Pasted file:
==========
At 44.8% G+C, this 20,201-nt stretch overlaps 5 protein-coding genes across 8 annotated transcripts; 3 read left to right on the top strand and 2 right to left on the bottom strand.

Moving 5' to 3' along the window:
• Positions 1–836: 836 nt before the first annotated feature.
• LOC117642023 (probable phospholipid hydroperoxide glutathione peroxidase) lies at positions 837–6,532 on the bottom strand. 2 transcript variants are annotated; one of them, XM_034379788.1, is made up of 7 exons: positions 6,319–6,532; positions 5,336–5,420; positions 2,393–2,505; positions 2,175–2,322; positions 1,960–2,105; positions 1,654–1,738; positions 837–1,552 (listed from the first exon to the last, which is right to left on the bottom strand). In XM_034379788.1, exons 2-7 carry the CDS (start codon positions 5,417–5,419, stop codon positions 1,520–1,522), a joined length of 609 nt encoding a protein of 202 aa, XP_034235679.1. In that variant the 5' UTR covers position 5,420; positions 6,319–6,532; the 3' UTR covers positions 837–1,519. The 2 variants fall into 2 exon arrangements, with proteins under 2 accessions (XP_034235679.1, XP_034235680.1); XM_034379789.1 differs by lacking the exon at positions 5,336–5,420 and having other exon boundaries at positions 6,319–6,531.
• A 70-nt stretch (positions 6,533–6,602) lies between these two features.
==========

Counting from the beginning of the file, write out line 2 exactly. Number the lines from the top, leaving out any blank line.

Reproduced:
Moving 5' to 3' along the window: